Categories: ChinaMissionsMoon

Chang’e-5 Returned an Exotic Collection of Moon Rocks

Scientists have begun studying the samples returned from the Moon by China’s Chang’e-5 mission in December 2020, and a group of researchers presented their first findings at the Europlanet Science Congress (EPSC) last week.

“The Chang’e-5 samples are very diverse, and includes both local and exotic materials, including some glutenates [sharp, jagged lunar particles], silicas, salts, volcanic glasses, and impact glasses, along with different minerals and different rock types,” said Yuqi Qian, a PhD student at the China University of Geosciences, during his presentation at the EPSC virtual meeting.

A panoramic view from China’s Chang’e-5 probe shows the lunar terrain in front of the lander, including one of the landing legs in the foreground. (CNSA / CLEP Photo)

Chang’e-5 landed on the near side of the Moon in the Oceanus Procellarum, or Ocean of Storms, which is located on the western, central part of the Moon from our vantage point on Earth. It landed in an area not visited by the NASA Apollo or the Soviet Luna missions nearly 50 years ago. This area is also one of the youngest lunar surfaces, with an age of about 2 billion years old, and therefore these samples are different to those returned in the 1960s and 70s.

“The samples are very diverse, as we have known for a very long time that the formation of the lunar surface is a very complex process, including solar wind implantation, micrometeorite impacts, and condensation,” Qian said.

The “local” materials, which make up about 90 per cent of the returned samples, include young mare basalts, and local impact ejecta. The “exotic” materials, i.e., materials not native to the region, make up about 10 per cent of the Chang’e-5 samples and include distant impact ejecta, meteoritical materials, and volcanic glass beads. 

The Chang’e-5 lunar lander retrieved about 1.7 kilograms (3.81 pounds) of samples from the Moon. It used a drill to gather samples from the subsurface and robotic arm for surface samples. The Chang’e-5 sample return capsule landed in China’s Inner Mongolia region on December 16, 2020, successfully capping a 23-day odyssey that brought back the first lunar rocks since 1976.

Qian and colleagues from Brown University and the University of Münster have looked at the potential sources of the glass beads, and have traced these rapidly cooled glassy droplets to now-extinct volcanic vents known as ‘Rima Mairan’ and ‘Rima Sharp’ located roughly 230 and 160 kilometers southeast and northeast of the Chang’e-5 landing site. These fragments could give insights into past episodes of energetic, fountain-like volcanic activity on the Moon.

The team also looked at the potential sources of impact-related fragments. The young geological age of the rocks at the landing site narrows the search, as only craters with ages less than 2 billion years can be responsible, and these are relatively rare on the lunar near-side.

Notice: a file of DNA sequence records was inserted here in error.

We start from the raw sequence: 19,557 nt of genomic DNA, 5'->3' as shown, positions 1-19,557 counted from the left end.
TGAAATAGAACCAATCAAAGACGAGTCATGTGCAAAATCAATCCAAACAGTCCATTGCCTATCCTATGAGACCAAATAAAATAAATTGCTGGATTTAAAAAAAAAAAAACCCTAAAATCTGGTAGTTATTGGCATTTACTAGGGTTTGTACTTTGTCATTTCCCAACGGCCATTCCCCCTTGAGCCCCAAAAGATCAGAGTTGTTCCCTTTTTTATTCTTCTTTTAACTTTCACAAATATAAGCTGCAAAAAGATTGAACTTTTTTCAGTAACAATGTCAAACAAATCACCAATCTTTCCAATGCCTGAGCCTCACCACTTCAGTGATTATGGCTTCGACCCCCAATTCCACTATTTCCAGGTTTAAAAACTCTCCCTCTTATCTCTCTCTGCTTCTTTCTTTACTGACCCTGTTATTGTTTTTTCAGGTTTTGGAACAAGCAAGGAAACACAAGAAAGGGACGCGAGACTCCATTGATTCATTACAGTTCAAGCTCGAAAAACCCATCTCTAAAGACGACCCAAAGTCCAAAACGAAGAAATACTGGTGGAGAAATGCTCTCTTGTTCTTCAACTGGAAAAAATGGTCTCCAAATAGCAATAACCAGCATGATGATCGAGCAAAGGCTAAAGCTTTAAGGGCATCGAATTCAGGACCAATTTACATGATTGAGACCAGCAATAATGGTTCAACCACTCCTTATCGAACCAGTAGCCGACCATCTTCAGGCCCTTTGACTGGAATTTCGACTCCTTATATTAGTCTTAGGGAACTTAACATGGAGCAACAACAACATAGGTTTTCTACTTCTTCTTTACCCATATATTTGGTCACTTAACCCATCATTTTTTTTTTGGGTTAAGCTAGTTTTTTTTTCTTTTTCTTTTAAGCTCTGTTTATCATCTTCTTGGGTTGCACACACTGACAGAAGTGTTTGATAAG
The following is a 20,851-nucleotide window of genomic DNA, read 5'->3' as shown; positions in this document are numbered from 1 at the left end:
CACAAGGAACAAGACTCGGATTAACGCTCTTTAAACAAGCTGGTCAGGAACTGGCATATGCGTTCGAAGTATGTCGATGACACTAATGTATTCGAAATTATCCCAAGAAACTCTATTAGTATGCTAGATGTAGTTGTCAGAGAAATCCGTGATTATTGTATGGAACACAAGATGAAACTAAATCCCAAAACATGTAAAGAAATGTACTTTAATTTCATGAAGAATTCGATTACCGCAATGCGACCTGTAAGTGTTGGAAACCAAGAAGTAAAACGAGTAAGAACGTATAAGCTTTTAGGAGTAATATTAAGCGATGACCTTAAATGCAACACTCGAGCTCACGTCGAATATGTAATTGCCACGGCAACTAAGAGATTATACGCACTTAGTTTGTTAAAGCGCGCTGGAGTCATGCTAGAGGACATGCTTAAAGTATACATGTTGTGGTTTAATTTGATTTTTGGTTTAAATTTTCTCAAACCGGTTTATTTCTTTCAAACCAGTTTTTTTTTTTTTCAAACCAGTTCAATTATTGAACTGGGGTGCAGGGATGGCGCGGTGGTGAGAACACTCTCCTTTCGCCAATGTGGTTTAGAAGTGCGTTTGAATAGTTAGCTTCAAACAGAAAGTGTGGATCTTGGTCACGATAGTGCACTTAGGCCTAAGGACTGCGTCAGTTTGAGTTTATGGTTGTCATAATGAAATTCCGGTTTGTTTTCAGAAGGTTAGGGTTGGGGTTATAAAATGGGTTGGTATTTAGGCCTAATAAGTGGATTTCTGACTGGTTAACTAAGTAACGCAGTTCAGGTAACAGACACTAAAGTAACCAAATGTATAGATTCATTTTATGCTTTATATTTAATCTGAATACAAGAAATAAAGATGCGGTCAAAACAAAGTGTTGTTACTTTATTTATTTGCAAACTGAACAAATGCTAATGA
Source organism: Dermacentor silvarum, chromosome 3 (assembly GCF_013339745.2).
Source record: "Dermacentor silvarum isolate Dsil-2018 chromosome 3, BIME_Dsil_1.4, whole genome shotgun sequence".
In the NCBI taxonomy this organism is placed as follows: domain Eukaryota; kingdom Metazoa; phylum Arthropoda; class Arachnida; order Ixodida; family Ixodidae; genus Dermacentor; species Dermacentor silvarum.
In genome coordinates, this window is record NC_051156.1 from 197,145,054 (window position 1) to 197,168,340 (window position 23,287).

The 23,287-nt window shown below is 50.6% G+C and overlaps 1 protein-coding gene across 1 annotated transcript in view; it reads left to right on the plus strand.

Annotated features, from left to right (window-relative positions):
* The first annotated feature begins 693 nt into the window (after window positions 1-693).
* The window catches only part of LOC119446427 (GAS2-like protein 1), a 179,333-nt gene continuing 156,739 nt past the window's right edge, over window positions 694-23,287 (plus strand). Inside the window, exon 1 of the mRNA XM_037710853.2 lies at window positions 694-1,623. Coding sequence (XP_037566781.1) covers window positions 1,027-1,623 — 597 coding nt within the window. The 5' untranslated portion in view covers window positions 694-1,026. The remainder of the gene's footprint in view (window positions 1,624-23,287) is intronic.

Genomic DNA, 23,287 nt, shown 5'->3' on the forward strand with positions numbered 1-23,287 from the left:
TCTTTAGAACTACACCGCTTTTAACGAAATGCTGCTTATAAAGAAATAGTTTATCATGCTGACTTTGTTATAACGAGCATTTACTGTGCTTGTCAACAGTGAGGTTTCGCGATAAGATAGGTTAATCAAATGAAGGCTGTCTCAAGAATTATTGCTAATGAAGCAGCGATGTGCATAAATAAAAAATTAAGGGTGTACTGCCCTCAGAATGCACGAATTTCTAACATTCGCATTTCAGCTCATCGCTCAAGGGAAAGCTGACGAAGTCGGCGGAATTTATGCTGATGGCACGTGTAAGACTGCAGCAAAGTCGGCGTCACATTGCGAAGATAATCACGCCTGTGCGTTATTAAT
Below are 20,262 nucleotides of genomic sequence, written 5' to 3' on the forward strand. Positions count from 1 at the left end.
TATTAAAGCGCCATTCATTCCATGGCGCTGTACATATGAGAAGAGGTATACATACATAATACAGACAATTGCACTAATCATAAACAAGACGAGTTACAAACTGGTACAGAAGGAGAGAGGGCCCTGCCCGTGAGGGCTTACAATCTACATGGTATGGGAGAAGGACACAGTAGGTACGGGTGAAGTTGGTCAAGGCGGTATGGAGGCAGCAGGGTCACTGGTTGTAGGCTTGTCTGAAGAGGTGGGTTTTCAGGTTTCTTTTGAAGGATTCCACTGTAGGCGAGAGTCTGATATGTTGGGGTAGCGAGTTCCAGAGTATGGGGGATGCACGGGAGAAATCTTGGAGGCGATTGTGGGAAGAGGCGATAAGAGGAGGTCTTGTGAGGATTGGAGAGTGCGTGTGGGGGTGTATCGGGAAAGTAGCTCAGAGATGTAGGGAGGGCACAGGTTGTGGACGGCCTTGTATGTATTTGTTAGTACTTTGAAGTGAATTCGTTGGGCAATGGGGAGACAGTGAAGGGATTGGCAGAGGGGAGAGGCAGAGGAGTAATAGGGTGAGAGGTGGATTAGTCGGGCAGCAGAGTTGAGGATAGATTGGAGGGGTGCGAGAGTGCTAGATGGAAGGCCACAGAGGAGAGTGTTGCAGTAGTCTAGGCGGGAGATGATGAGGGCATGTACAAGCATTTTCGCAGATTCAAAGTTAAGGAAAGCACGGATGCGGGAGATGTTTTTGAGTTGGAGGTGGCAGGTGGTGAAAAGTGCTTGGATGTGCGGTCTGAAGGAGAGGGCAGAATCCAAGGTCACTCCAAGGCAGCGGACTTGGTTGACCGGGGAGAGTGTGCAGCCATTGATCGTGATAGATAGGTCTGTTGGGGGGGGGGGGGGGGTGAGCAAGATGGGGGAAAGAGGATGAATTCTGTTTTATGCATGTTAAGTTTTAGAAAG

Image showing the location of the Chang’e-5 landing site (43.06°N, 51.92°W) and adjacent regions of the Moon, as well as impact craters that were examined as possible sources of exotic fragments among the recently returned lunar materials. Credit: Qian et al. 2021

The team modeled what craters could be responsible for the exotic materials and found that some materials could have been ejected from as far as 1,300 km away from the Chang’e-5 landing site. They found that Harpalus, located farther north of Chang’e-5’s site, is a significant contributor of many exotic fragments among the samples, along with craters to the south and southeast (Aristarchus, Kepler, and Copernicus), and northwest (Harding).

Modelling and review of work by other teams has linked other exotic pieces of rock to domes rich in silica or to highland terrains that surround the landing site.

“All of the local and exotic materials among the returned samples of Chang’e-5 can be used to answer a number of further scientific questions,” said Qian, in a press release. “In addressing these we shall deepen our understanding of the Moon’s history and help prepare for further lunar exploration.”

You can read the team’s findings here.

Lead image caption: Image of the Chang’e-5 sample “CE5C0400” from the Moon’s surface. This fraction of lunar materials returned to Earth by Chang’e-5 weighs nearly 35 grams and was collected by a robotic arm. Credit: CNSA (China National Space Administration) / CLEP (China Lunar Exploration Program) / GRAS (Ground Research Application System).

Nancy Atkinson

Nancy has been with Universe Today since 2004, and has published over 6,000 articles on space exploration, astronomy, science and technology. She is the author of two books: "Eight Years to the Moon: the History of the Apollo Missions," (2019) which shares the stories of 60 engineers and scientists who worked behind the scenes to make landing on the Moon possible; and "Incredible Stories from Space: A Behind-the-Scenes Look at the Missions Changing Our View of the Cosmos" (2016) tells the stories of those who work on NASA's robotic missions to explore the Solar System and beyond. Follow Nancy on Twitter at https://twitter.com/Nancy_A and and Instagram at and https://www.instagram.com/nancyatkinson_ut/

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